August 7, 2018

What You Need to Know Before Traveling to Cuba

Hey babes! As some of you know, I recently went to Cuba for the first time this summer. Visiting Havana had been a life-time dream of mine, but being from the United States, it always felt kind of impossible. Cue Obama. While the embargo *did not* lift during his administration (ps: the embargo is still going strong) relationships between the US and Cuba began to get nice and toasty again. Ahhh, one of the many things our great Barack did for us. So yes, the US Embassy opened its doors for a while, commercial flight began operating again. My life-long dream seemed so tangible!

...cue our current president: the unnamable. Since this new administration took office, there's been a lot of talk about travels to Cuba being difficult again, visas becoming harder to obtain, etc. But today I'm here to share how I went from JFK to HAV (and back!) with zero trouble just a month ago.
First step: The Visa
Conversations around the visa process changing aren't wrong. When the new administration took office, laws were put in place so that the People to People Connection visa (the one everyone and their mother used) was harder to obtain. But guess what? There are like 12 others you can travel through! I went to Cuba with the Support for the Cuban People visa. What does this mean? You eat, stay and shop "local," aka entities that are not ran by the Cuban government but instead by "Cuentapropistas" - private business owners. This could mean staying at an Airbnb instead of a hotel (all hotels are government owned), eating at Paladares: privately owned restaurants, supporting local talent such as Clandestina - a must-visit bt The visa cost is $50 USD and you can literally buy it at airport counter hours before your flight. Really, it's that easy. 
 Where to Stay
Like I mentioned, all hotels are government owned so as a US citizen you're legally not supposed to stay here. Think about it this way: anything that supports the government of Cuba is deemed a no no in the US' eyes. So the alternative are Casa Particulares, such as Airbnbs. We stayed at a very centric apartment two blocks away from El Malecon, which was perfect for getting around by foot and/or taxi. Our hosts were super attentive and the amenities were as good as they gets: AC, wifi connection (you still have to buy the wifi cards,) and an elevator that worked 75% of the time. Also, for a three night, four day stay I paid $85 USD. #winning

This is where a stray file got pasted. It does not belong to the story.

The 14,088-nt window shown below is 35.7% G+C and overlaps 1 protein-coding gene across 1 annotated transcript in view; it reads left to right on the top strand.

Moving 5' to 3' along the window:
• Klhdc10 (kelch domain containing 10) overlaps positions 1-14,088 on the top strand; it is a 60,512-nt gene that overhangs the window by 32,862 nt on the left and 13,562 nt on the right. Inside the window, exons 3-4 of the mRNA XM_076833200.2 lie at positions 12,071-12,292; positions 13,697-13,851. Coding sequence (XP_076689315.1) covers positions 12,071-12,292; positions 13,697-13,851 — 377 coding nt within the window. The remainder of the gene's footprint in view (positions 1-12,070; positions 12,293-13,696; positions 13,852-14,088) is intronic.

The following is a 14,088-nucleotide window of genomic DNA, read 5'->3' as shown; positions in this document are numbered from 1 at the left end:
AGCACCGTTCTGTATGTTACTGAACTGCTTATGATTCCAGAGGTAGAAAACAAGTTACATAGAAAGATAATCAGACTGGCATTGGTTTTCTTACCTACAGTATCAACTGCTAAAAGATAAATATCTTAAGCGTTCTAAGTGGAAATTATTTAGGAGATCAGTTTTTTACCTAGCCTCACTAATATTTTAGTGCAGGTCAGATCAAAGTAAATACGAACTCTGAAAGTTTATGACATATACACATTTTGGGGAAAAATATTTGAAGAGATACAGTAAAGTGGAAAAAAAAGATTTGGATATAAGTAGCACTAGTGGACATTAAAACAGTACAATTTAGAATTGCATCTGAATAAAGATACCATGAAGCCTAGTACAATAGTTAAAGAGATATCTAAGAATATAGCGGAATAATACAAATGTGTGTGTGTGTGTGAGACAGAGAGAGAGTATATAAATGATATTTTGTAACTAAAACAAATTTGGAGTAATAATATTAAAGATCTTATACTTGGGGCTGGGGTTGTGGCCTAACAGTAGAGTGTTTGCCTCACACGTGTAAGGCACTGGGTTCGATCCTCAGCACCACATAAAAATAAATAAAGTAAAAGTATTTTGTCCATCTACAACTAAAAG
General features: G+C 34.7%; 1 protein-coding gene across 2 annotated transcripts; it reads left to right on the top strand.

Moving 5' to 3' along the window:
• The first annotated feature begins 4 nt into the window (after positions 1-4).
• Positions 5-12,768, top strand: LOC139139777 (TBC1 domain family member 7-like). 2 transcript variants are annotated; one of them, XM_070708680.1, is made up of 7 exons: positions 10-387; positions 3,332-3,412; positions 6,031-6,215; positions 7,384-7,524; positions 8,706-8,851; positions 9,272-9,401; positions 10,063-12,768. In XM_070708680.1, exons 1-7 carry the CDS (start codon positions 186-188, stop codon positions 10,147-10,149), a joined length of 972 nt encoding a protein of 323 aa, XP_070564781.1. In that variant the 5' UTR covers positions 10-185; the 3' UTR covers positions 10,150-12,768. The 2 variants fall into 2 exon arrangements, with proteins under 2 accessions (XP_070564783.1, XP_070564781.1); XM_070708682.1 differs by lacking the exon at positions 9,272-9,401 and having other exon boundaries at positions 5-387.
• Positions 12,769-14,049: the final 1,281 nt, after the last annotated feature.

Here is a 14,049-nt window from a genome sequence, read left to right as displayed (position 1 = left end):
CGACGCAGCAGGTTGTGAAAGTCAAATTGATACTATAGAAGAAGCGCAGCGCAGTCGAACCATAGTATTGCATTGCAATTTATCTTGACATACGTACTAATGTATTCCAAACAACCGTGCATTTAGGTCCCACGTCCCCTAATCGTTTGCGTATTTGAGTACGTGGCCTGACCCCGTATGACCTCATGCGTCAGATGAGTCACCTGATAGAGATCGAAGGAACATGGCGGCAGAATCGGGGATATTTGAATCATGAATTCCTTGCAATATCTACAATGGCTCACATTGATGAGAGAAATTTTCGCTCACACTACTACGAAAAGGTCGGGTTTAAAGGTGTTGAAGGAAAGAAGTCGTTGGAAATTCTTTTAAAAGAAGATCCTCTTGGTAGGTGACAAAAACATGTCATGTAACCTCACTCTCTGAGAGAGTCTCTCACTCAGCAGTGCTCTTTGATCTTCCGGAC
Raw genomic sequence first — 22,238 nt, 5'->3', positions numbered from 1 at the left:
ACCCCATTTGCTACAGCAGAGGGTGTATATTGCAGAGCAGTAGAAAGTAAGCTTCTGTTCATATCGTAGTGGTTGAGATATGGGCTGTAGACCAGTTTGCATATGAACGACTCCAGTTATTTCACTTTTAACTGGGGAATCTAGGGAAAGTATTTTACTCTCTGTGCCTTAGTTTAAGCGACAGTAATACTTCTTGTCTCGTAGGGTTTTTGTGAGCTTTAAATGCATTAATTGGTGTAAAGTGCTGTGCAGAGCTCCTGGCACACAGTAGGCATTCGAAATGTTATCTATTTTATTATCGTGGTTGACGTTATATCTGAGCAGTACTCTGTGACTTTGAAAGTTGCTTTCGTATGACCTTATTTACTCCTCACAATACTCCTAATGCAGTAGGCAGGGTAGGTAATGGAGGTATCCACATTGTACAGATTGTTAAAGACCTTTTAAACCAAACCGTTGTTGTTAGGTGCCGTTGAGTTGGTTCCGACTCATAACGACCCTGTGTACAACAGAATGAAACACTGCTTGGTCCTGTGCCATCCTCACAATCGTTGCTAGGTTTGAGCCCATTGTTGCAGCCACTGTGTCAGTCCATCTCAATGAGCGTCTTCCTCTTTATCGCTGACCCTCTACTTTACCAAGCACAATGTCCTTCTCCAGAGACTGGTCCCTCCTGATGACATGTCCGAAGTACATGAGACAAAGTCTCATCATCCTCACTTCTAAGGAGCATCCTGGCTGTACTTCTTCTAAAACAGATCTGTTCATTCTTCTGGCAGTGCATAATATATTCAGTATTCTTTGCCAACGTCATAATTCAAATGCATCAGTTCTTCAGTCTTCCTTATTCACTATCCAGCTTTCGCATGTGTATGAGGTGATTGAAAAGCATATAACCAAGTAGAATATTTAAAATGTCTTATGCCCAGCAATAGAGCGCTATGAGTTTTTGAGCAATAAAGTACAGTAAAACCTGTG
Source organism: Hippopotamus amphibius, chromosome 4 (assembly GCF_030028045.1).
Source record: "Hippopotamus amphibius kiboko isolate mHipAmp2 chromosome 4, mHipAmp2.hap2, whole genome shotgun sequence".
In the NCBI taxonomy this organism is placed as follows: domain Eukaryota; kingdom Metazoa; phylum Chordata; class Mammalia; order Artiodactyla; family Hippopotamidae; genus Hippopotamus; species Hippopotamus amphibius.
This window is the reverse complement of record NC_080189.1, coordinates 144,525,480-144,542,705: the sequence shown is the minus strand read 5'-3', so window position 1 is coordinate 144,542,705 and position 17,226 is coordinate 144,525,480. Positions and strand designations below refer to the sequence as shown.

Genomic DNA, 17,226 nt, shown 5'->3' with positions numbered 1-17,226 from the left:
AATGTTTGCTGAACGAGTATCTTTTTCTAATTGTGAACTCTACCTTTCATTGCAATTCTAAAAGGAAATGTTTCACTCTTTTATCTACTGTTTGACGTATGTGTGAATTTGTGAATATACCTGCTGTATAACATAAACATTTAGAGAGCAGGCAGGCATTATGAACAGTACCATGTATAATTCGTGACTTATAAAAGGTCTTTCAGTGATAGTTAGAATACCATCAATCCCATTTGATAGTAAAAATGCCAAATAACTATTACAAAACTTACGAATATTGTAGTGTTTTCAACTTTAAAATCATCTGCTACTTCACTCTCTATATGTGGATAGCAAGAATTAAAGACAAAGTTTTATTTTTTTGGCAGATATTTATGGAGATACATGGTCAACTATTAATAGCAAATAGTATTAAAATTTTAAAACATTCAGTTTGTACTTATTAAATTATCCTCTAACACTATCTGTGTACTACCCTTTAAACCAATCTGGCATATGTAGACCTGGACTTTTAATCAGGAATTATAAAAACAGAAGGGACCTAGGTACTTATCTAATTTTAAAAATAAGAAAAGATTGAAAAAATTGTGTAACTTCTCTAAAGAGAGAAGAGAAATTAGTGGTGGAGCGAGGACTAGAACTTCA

If you're planning a trip soon, HMU. Happy to share our hosts' details with you guys!
If you didn't already know, the US dollar is currently valued at around 1 CUC - Cuba's currency for traveler. Food and bev are significantly less expensive than in the US, but I'd say taxis and general "shopping" is pretty comparable. For a four day trip I brought $300 to spend (in cash ALWAYS - no cards!) and around $200 as "emergency" money. We didn't do any additional trips or expensive tours, so $300 was more than enough. 
- Always make an itinerary. Even if you know exactly what you are going to do and how you're supporting the Cuban people, it doesn't hurt to have it as a back up on your way back to the US. Which brings me to my next point...
-The beef is on the US side! I thought as an American in Cuba I'd be treated differently or would be randomly questioned about my being in Havana but this never happened. To Cubans you're just another tourist that's bringing in tourist coin. I promise! Of course, be mindful of the culture and aware that you're not on US soil. But if you go about your business, so will they. 
- Having that said, I for sure thought I'd be stopped coming back into the states for further questioning of sorts. When I tell you agent barely looked up at me before he stamped my passport and sent me on my way... But hey - I'll take it!

Great! Now that that's all been cleared up, stay tuned for a follow up post with my recommendations of places to eat, drink, shop, etc. Cuba is truly a magical place and I'm sure my four days there did not do it justice!


1 comment

  1. Your post has given very valuable information, keep posting the same information like this always. What a great tour and visit! Really this is a great post, Thanks for sharing the information.


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